Delivering ‘human thriving’ in and through the arts, including fair pay for artists, in a pandemic world calls for substantial shifts in how arts policies are made and where they are realised.
Government and Arts Council England were praised in the Covid19 emergency for fast implementation of ad hoc strategies for financial support for arts and cultural institutions and job retention schemes for salaried staff. Despite the equality and diversity rhetorics of the funded arts, analysis of responses to the DCMS Inquiry into the Impact of Covid-19 reveal that individual freelance visual artists will suffer worst unless additional remedial actions are taken.
This submission was made in June 2020 to the DCMS Committee considering the impact of Covid-19 on any sectors under the Department for Digital, Culture, Media and Sport’s remit. It contextualises artists’ livelihood frameworks and sectoral artistic and economic opportunity, highlighting key challenges and barriers faced by this particular sub-section of the creative industries. It evidences the distinctive limitations of short-term emergency measures from Government and the Arts Council to alleviate immediate Covid19 circumstances. Although arts policy marginalised support for artists’ livelihoods after the 2008 recession, the examples of artists’ individualised resilience strategies illustrate the scope and value of supportive interventions by policy relevant to forecasting new strategies for ameliorating the medium and longer-term effects of the pandemic on this vital, distinctive creative industries sub-section. The rationale for structural changes in implementation of arts policy and funding is to remove known barriers and better in future capture and amplify the assets that artists create for their own resilience and bring to social well-being over a life-cycle.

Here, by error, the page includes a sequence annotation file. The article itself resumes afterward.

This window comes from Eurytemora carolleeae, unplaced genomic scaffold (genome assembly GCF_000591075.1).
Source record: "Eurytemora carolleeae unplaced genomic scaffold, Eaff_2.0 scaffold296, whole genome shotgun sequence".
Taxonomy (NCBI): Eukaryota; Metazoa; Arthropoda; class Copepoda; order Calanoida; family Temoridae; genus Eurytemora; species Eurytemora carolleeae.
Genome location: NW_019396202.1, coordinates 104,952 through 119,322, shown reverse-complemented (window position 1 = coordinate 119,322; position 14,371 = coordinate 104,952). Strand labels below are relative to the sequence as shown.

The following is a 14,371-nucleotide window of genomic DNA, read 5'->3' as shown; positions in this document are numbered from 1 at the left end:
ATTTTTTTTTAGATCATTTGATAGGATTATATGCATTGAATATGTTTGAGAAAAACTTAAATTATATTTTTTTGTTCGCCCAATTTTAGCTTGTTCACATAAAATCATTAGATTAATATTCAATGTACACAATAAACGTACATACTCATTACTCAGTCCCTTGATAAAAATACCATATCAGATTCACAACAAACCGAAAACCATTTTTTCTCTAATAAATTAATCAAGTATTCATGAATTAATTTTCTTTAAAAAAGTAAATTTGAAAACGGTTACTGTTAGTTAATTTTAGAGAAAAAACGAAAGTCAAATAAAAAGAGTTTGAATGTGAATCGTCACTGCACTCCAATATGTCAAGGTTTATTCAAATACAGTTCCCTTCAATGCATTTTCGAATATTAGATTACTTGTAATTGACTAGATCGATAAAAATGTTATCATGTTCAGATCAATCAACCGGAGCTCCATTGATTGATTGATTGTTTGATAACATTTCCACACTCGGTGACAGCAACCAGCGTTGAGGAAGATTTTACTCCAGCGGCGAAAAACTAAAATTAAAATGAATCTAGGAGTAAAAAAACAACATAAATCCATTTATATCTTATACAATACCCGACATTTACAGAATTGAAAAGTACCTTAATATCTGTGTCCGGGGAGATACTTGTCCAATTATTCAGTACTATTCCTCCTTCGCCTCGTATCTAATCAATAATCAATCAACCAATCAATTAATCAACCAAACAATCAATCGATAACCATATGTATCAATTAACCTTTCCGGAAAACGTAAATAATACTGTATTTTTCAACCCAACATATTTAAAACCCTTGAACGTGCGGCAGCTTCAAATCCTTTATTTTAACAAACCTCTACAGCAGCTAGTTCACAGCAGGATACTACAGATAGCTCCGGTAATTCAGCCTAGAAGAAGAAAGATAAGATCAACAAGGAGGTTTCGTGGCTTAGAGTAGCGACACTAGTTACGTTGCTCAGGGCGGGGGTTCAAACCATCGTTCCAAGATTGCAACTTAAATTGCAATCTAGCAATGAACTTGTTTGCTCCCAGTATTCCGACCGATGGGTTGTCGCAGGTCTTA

“We must see the cultural ecosystem in which every person, every organisation, every cultural expression, has a legitimate place.” Francois Matarasso, Let’s use this breathing space wisely, 25 March 2020
Strategic arts policy funding interventions premised on equality and co-operation are key to sustaining visual artists’ livelihoods over a life-cycle. This text in the Covid19 portfolio combines secondary data analysis with cross-references to prior and new research to offer six reference points for the economic value of artists’ practices within the arts and creative industries including indication of their income sources in broad terms. It concludes with an argument for vital new structural arts policy and advocacy measures to ensure that many visual artists – not just a few — survive through the immediate period of the Covid19 emergency and during what is likely to be a sustained period of economic recession beyond.
A provocation around the role and value of and expectations for artists within cultural and social change. Rather than expecting others to articulate artists’ value on their behalf, I am proposing that artists take responsibility themselves for this and for advocating for and translating their value to others.